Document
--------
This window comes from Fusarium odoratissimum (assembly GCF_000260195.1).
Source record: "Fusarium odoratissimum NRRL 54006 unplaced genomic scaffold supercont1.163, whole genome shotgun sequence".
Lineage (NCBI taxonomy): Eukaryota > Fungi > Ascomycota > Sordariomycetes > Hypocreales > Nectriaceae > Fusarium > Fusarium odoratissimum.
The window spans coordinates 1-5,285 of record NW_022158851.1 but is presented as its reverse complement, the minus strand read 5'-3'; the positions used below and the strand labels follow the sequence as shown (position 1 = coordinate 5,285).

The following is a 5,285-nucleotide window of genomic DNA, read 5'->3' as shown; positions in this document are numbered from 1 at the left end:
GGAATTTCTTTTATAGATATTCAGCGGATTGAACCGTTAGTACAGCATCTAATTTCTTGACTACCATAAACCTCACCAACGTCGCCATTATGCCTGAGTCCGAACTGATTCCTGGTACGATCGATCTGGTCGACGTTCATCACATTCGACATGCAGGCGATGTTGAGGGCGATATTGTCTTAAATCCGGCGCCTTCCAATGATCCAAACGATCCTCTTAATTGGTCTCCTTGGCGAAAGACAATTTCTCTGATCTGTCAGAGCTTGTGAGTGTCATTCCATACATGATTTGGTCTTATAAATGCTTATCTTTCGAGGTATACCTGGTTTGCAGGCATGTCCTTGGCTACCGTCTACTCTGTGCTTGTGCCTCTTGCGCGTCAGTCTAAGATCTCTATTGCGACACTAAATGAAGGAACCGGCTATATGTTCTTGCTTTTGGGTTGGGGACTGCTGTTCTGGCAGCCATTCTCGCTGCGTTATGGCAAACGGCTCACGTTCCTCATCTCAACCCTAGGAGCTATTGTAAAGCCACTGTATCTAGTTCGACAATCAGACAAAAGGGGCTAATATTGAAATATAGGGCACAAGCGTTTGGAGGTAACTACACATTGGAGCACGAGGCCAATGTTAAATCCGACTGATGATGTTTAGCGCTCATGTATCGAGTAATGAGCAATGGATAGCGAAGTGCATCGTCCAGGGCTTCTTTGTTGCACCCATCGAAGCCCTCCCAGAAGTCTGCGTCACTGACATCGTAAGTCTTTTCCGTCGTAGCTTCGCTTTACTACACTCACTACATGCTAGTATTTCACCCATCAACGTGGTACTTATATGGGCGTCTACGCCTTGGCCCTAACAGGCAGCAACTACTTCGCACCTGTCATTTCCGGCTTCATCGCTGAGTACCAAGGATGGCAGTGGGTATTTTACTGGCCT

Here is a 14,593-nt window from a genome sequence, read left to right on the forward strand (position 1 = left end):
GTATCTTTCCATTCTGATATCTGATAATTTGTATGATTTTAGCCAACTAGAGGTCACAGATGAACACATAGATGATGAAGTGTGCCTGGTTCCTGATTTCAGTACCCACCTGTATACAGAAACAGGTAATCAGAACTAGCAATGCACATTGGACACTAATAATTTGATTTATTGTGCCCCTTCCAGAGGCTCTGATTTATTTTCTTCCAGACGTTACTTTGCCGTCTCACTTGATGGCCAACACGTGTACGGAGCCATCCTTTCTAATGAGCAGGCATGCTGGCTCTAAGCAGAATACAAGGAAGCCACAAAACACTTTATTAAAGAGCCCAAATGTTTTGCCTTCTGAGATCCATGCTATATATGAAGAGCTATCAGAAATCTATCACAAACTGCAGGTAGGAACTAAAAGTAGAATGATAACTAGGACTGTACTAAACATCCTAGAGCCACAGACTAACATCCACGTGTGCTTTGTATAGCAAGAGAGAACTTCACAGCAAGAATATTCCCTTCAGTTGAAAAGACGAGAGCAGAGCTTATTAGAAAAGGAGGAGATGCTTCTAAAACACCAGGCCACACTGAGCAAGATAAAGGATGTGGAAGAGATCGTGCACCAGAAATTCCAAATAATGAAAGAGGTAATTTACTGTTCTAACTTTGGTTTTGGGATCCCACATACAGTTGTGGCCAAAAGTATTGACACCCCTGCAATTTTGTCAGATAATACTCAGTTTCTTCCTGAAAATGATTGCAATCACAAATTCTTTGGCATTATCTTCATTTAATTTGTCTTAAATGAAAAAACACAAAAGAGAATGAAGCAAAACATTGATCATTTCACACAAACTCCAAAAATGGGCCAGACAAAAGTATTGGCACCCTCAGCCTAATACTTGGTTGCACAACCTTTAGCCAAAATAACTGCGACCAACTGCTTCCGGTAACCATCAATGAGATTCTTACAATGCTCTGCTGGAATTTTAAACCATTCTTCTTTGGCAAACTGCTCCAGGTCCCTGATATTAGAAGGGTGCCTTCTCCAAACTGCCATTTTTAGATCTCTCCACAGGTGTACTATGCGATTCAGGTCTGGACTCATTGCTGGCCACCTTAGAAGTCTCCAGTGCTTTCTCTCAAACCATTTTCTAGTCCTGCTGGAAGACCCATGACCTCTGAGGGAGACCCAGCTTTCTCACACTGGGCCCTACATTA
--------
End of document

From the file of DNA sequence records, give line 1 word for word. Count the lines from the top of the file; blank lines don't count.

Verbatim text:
This window comes from Fusarium odoratissimum (assembly GCF_000260195.1).